The following statements are taken from a book:

The man in the street, and also the philosopher K. Marbe, believe that after a run of seventeen heads tail becomes more probable. This argument has nothing to do with imperfections of physical coins; it endows nature with memory, or, in our terminology, it denies the stochastic independence of successive trials. Marbe's theory cannot be refuted by logic but is rejected because of lack of empirical support.

Can someone explain both of the reasons why it cannot be disproved logically but rejected out of lack of empirical support?

Is the lack of empirical support related to impossibility to obtain truly, ideally fair coin? Because in my thoughts it is quite true that the more heads I get in a row, the more probable that the next is tail. What is wrong with this reasoning?

What about logical disproof? As the book states general inability of logic to disprove this, I can't understand what is an obstacle in logic to disprove this theory. Thanks in advance!

  • Well, if this theory claims that after each head the probability that next will be head too, it is not theoretically untestable. However, it is very likely to be practically untestable, requiring 2^2^1000 coin tosses, or so. And since it is untestable practically it is not useful (meaningful). Therefore scince should not really care about it. The theory itself, though, I think was studied in maths (which are not necesarily about usefulness). Because the probability that random number is a part of sequence of the same numbers falls down as sequence get longer.
    – rus9384
    Sep 11, 2018 at 9:46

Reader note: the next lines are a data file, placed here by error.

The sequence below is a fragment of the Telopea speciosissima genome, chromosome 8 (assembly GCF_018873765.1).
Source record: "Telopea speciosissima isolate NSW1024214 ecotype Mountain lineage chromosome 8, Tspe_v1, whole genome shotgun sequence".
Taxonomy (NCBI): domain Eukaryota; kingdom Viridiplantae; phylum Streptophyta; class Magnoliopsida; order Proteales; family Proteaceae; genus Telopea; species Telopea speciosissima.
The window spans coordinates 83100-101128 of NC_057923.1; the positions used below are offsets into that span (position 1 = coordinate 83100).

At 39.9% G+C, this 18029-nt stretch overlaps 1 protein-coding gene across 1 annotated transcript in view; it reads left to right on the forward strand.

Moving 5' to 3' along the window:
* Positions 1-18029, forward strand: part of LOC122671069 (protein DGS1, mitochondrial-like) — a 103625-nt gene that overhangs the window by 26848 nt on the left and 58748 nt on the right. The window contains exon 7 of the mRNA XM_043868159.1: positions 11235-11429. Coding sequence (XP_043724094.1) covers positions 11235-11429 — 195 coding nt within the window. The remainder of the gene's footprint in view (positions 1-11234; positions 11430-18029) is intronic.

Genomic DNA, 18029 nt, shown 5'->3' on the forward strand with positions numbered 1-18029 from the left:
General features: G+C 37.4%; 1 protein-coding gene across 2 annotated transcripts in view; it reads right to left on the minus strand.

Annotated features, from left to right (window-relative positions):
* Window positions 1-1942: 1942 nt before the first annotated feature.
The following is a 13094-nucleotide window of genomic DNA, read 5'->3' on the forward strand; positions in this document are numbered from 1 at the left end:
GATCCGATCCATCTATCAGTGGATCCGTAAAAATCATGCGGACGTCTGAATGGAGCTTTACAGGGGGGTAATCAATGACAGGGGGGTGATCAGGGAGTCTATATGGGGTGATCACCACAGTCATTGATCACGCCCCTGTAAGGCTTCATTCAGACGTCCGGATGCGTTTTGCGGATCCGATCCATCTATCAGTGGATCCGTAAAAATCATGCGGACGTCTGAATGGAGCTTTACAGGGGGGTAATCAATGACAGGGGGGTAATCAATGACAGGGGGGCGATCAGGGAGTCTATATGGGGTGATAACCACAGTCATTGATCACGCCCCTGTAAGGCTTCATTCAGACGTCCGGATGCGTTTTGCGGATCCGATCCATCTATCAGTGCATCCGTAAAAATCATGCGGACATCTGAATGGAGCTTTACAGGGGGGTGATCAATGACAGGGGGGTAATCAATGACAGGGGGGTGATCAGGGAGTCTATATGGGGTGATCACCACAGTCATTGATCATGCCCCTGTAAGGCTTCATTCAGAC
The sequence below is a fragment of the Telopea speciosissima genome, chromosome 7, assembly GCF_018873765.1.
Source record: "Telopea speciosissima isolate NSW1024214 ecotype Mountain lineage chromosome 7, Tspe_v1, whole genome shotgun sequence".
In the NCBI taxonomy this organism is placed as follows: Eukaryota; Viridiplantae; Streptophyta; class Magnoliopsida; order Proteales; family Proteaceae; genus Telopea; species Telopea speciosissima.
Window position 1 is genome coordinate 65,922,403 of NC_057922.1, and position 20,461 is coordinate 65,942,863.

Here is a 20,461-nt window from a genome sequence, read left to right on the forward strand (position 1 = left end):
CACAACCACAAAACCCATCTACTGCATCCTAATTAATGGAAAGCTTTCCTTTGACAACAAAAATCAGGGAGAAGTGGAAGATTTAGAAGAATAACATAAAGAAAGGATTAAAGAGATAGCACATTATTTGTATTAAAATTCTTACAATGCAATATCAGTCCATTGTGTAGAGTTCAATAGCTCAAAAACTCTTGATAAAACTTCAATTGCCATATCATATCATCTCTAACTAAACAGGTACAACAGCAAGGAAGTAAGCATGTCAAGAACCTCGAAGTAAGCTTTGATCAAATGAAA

• @MauroALLEGRANZA, now, I want to see a proof.
    – rus9384
    Sep 11, 2018 at 9:54
  • In fact, science commonly uses presupposition that random values (which are not sums/products/etc. of other random values) are uniformly distributed. Such a theory would disprove its correcness, but that currently contradicts observations.
    – rus9384
    Sep 11, 2018 at 10:05
  • Just try it. If science had a t-shirt.. that's what it would say. There isn't a lack of empirical evidence.. in fact the opposite. You wouldn't be reading this comment now we're it not the case.. because your computer wouldn't work. This is what's known in science circles as.. absolute bullshit.
    – Richard
    Sep 14, 2018 at 23:10
  • We reject theories based on lack of empirical support, despite logical consistency, all the time (recall Russell's teapot. Apr 12, 2019 at 23:17

1 Answer 1


The sort of empirical support Marbe seems to have been looking at

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can be explained quite easily

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  • An Introduction to Probability and Inductive Logic, By Ian Hacking

There's no empirical support for something so radical. I suppose that it can't be refuted logically because the assumption is about nature, how likely it is that natural events will occur, not the mathematics of probability theory. Same as we can't use mathematics alone to show that there are humans over 9 foot.

  • I feel blaming the croupier is cheating. One could use a mechanical dealer.and the same effect would show itself. I know Marbe's argument is not supposed to work but it's quite persuasive at first glance. This may explain why I find roulette an expensive game.
    – user20253
    Apr 13, 2019 at 11:17

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